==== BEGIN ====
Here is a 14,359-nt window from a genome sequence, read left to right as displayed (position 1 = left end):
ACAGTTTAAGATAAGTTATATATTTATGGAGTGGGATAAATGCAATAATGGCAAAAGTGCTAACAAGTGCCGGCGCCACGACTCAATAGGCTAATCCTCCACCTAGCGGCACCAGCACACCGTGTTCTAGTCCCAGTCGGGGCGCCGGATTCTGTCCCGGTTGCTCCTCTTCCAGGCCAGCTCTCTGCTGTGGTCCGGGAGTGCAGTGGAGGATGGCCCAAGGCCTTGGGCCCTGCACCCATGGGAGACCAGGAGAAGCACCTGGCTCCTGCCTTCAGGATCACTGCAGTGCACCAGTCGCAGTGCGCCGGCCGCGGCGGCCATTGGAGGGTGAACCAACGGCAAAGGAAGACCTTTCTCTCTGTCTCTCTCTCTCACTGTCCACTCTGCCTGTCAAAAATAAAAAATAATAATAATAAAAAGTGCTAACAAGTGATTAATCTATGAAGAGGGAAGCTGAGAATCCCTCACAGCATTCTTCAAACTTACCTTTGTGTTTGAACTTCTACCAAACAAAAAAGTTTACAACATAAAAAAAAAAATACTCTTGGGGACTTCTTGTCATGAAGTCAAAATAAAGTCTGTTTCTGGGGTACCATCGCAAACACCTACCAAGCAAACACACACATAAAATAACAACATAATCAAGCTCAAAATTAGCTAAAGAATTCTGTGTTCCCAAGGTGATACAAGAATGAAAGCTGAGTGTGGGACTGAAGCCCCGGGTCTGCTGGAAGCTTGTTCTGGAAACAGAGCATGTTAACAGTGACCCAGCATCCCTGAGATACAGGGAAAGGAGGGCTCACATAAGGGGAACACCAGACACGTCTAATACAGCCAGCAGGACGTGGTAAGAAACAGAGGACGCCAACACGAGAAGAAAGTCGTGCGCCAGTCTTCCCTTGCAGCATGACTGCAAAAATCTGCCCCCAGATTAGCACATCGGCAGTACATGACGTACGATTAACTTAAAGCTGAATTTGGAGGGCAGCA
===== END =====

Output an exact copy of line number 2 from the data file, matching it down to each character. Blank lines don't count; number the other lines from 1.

ACAGTTTAAGATAAGTTATATATTTATGGAGTGGGATAAATGCAATAATGGCAAAAGTGCTAACAAGTGCCGGCGCCACGACTCAATAGGCTAATCCTCCACCTAGCGGCACCAGCACACCGTGTTCTAGTCCCAGTCGGGGCGCCGGATTCTGTCCCGGTTGCTCCTCTTCCAGGCCAGCTCTCTGCTGTGGTCCGGGAGTGCAGTGGAGGATGGCCCAAGGCCTTGGGCCCTGCACCCATGGGAGACCAGGAGAAGCACCTGGCTCCTGCCTTCAGGATCACTGCAGTGCACCAGTCGCAGTGCGCCGGCCGCGGCGGCCATTGGAGGGTGAACCAACGGCAAAGGAAGACCTTTCTCTCTGTCTCTCTCTCTCACTGTCCACTCTGCCTGTCAAAAATAAAAAATAATAATAATAAAAAGTGCTAACAAGTGATTAATCTATGAAGAGGGAAGCTGAGAATCCCTCACAGCATTCTTCAAACTTACCTTTGTGTTTGAACTTCTACCAAACAAAAAAGTTTACAACATAAAAAAAAAAATACTCTTGGGGACTTCTTGTCATGAAGTCAAAATAAAGTCTGTTTCTGGGGTACCATCGCAAACACCTACCAAGCAAACACACACATAAAATAACAACATAATCAAGCTCAAAATTAGCTAAAGAATTCTGTGTTCCCAAGGTGATACAAGAATGAAAGCTGAGTGTGGGACTGAAGCCCCGGGTCTGCTGGAAGCTTGTTCTGGAAACAGAGCATGTTAACAGTGACCCAGCATCCCTGAGATACAGGGAAAGGAGGGCTCACATAAGGGGAACACCAGACACGTCTAATACAGCCAGCAGGACGTGGTAAGAAACAGAGGACGCCAACACGAGAAGAAAGTCGTGCGCCAGTCTTCCCTTGCAGCATGACTGCAAAAATCTGCCCCCAGATTAGCACATCGGCAGTACATGACGTACGATTAACTTAAAGCTGAATTTGGAGGGCAGCA